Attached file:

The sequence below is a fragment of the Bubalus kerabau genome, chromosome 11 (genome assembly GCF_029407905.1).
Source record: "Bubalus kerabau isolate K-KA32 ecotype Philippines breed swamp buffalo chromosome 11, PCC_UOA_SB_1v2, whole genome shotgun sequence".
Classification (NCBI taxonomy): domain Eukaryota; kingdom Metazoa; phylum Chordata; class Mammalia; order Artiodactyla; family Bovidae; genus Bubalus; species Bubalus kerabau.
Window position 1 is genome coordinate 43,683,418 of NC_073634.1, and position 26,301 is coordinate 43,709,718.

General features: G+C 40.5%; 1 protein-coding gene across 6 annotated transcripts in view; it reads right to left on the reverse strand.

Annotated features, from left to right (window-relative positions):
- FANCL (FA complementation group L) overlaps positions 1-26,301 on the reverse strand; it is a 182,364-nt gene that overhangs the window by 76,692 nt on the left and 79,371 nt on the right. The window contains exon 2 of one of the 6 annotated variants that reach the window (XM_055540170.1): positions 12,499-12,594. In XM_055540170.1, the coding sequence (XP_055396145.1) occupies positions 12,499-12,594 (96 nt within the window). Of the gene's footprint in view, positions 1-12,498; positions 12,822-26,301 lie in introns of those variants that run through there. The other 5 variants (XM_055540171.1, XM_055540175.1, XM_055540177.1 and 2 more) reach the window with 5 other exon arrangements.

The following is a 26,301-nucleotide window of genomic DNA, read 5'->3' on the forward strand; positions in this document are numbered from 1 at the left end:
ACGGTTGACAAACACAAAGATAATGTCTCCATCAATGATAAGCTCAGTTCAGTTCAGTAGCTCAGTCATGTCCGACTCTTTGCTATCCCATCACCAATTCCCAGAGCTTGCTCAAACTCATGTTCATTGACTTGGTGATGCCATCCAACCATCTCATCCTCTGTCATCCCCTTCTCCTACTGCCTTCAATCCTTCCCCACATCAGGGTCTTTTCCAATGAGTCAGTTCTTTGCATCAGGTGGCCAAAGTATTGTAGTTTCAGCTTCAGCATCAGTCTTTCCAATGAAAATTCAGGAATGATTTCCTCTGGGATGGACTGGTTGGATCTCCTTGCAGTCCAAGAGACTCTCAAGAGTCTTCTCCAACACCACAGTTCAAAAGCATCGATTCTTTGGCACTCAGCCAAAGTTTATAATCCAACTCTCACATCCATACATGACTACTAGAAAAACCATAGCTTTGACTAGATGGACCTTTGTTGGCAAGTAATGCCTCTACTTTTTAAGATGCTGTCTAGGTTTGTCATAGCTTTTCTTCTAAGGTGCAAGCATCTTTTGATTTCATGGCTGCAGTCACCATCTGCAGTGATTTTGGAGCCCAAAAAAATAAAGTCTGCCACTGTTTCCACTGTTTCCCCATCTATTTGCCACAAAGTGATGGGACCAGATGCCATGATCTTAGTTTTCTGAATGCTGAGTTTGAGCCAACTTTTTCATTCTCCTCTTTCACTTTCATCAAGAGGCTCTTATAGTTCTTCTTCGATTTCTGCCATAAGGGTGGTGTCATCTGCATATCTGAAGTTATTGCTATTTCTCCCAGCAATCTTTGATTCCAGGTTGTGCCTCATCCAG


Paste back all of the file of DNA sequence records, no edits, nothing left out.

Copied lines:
The sequence below is a fragment of the Bubalus kerabau genome, chromosome 11 (genome assembly GCF_029407905.1).
Source record: "Bubalus kerabau isolate K-KA32 ecotype Philippines breed swamp buffalo chromosome 11, PCC_UOA_SB_1v2, whole genome shotgun sequence".
Classification (NCBI taxonomy): domain Eukaryota; kingdom Metazoa; phylum Chordata; class Mammalia; order Artiodactyla; family Bovidae; genus Bubalus; species Bubalus kerabau.
Window position 1 is genome coordinate 43,683,418 of NC_073634.1, and position 26,301 is coordinate 43,709,718.

General features: G+C 40.5%; 1 protein-coding gene across 6 annotated transcripts in view; it reads right to left on the reverse strand.

Annotated features, from left to right (window-relative positions):
- FANCL (FA complementation group L) overlaps positions 1-26,301 on the reverse strand; it is a 182,364-nt gene that overhangs the window by 76,692 nt on the left and 79,371 nt on the right. The window contains exon 2 of one of the 6 annotated variants that reach the window (XM_055540170.1): positions 12,499-12,594. In XM_055540170.1, the coding sequence (XP_055396145.1) occupies positions 12,499-12,594 (96 nt within the window). Of the gene's footprint in view, positions 1-12,498; positions 12,822-26,301 lie in introns of those variants that run through there. The other 5 variants (XM_055540171.1, XM_055540175.1, XM_055540177.1 and 2 more) reach the window with 5 other exon arrangements.

The following is a 26,301-nucleotide window of genomic DNA, read 5'->3' on the forward strand; positions in this document are numbered from 1 at the left end:
ACGGTTGACAAACACAAAGATAATGTCTCCATCAATGATAAGCTCAGTTCAGTTCAGTAGCTCAGTCATGTCCGACTCTTTGCTATCCCATCACCAATTCCCAGAGCTTGCTCAAACTCATGTTCATTGACTTGGTGATGCCATCCAACCATCTCATCCTCTGTCATCCCCTTCTCCTACTGCCTTCAATCCTTCCCCACATCAGGGTCTTTTCCAATGAGTCAGTTCTTTGCATCAGGTGGCCAAAGTATTGTAGTTTCAGCTTCAGCATCAGTCTTTCCAATGAAAATTCAGGAATGATTTCCTCTGGGATGGACTGGTTGGATCTCCTTGCAGTCCAAGAGACTCTCAAGAGTCTTCTCCAACACCACAGTTCAAAAGCATCGATTCTTTGGCACTCAGCCAAAGTTTATAATCCAACTCTCACATCCATACATGACTACTAGAAAAACCATAGCTTTGACTAGATGGACCTTTGTTGGCAAGTAATGCCTCTACTTTTTAAGATGCTGTCTAGGTTTGTCATAGCTTTTCTTCTAAGGTGCAAGCATCTTTTGATTTCATGGCTGCAGTCACCATCTGCAGTGATTTTGGAGCCCAAAAAAATAAAGTCTGCCACTGTTTCCACTGTTTCCCCATCTATTTGCCACAAAGTGATGGGACCAGATGCCATGATCTTAGTTTTCTGAATGCTGAGTTTGAGCCAACTTTTTCATTCTCCTCTTTCACTTTCATCAAGAGGCTCTTATAGTTCTTCTTCGATTTCTGCCATAAGGGTGGTGTCATCTGCATATCTGAAGTTATTGCTATTTCTCCCAGCAATCTTTGATTCCAGGTTGTGCCTCATCCAG